Many thanks to my friends Burt and Cheryl for allowing me to fly their Archer. It’s nice to be able to fly with Ellen again…
I think it’s time to start mounting stuff in the panel. Being an electronics/avionics geek, I’ve waited for this for a long, long time.
The G3x GSU 25 ADAHRS is mounted on the subpanel behind the PFD/MFD – makes plumbing the pitot-static lines to the GSU and G5 a little easier. It was hard to get in there with a ruler to lay out hole positions so I made a drill template out of thin Al.
One minor hiccup…the ignition switch locking tab isn’t clocked correctly, causing interference between the switch body and panel support rib. I’ll probably have to grind off the tab and rivet on a new one at the right orientation. The switch label will cover the rivets nicely.
More fun with avionics…finally figured out where to place the IBBS avionics backup battery, it’ll go behind the subpanel. The battery has a dsub connector on its right side, it’s placed so the connector will go though the subpanel lightening hole.
…is getting brighter. It’s time to start installing and wiring avionics! I’ve been plotting and planning how to mount the Garmin G3x Touch system, radios and transponders and I’ve settled on building a tray which will hold all the remote-mounted LRUs, Comm 2 and transponder.
Here’s a cardboard mockup.
The GAD 27 and GAD 29 are on the right side. Most of the airframe power interfaces will be through the right firewall passthrough so having most of the boxes on this side should make wiring a little more straightforward.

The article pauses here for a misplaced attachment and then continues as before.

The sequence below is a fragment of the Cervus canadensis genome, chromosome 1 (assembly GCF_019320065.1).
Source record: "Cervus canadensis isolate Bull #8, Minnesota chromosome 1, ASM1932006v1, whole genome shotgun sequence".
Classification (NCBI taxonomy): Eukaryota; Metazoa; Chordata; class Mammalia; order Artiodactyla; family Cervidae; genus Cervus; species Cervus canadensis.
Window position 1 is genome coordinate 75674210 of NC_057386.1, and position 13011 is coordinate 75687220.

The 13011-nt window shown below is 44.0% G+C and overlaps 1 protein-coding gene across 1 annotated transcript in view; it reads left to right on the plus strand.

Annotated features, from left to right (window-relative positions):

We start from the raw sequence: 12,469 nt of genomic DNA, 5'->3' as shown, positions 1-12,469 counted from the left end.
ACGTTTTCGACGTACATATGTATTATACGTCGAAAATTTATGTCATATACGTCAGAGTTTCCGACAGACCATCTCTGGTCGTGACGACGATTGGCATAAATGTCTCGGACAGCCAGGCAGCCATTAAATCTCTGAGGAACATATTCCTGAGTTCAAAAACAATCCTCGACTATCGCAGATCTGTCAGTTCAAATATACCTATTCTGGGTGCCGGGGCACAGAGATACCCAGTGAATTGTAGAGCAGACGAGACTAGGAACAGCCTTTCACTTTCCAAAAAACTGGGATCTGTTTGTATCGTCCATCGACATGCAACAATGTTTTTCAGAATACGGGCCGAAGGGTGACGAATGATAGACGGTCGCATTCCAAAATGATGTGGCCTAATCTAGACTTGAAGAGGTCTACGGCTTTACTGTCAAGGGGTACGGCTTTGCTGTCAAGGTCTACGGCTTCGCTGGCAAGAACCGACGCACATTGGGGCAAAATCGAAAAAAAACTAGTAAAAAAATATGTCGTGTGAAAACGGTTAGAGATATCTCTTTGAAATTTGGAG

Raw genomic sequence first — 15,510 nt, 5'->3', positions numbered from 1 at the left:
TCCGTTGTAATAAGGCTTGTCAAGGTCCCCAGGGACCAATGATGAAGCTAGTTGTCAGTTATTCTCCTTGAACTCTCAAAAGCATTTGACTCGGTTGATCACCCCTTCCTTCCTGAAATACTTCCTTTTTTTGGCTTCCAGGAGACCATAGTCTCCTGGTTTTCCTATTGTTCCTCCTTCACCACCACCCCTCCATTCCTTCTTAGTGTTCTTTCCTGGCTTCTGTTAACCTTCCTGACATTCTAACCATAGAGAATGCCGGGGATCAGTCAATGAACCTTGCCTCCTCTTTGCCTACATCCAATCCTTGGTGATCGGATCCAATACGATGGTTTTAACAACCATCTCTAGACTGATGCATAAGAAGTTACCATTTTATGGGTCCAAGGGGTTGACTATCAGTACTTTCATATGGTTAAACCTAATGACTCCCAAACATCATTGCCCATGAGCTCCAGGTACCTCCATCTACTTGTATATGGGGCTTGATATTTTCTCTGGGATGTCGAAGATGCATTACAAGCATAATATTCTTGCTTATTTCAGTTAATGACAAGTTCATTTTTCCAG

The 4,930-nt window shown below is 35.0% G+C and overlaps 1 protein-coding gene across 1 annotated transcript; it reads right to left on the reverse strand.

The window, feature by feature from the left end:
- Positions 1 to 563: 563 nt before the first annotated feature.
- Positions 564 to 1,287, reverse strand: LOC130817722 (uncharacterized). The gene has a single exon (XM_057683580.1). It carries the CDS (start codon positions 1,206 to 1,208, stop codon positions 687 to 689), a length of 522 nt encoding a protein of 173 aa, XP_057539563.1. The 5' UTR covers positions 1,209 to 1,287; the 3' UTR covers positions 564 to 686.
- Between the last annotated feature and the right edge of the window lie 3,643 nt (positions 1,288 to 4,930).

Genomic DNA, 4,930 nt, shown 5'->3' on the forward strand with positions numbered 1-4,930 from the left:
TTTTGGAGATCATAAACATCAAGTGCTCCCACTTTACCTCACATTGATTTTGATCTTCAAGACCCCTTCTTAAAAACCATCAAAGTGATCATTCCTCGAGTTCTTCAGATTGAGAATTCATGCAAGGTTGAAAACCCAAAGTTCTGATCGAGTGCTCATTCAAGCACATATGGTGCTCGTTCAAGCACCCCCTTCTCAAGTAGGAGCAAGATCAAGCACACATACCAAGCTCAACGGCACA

We don’t plan on painting the RV for awhile, so I called Jonathan McCormick at Evoke Aviation – our painter of choice – and asked for his recommendation about how to protect the cowl ’til time for paint. His recommendation was K36 high-build epoxy primer…so that’s what we used.
The oil filler door looks good, although I’ll likely end up sanding down the sides a little to increase the gap for painting later on.
Following the instructions for UV SmoothPrime, I’ve laid down several coats and each one means a lot of sanding. Fortunately, it sands pretty easily and seems to do a good job filling any voids or pinholes left after the coats of micro and epoxy I applied.
It’s a little splotchy in some spots, but it’s good enough for the high-build epoxy that’ll cover everything until paint.
There are a lot of gaps in the blog since February because any spare time I have has gone to building and not to blogging. So in the spirit of documenting this build in an efficient manner, I’m gonna “micro-blog” and just cover a single day’s work…so there.
The pink cowl is no more. I put on the first three coats of UV Smooth Prime with a roller and after drying for a day or so I’ll sand it down and put on the final coats.
The pink cowl…
For anyone who’s following this website, I’m still alive and very much focused on the RV. It’s just that any spare time I have (which isn’t much) is going toward working on the airplane and not toward website updates. But just so I have something to prove to the FAA that I really am building this airplane, I’m diverting some precious building time to some updates.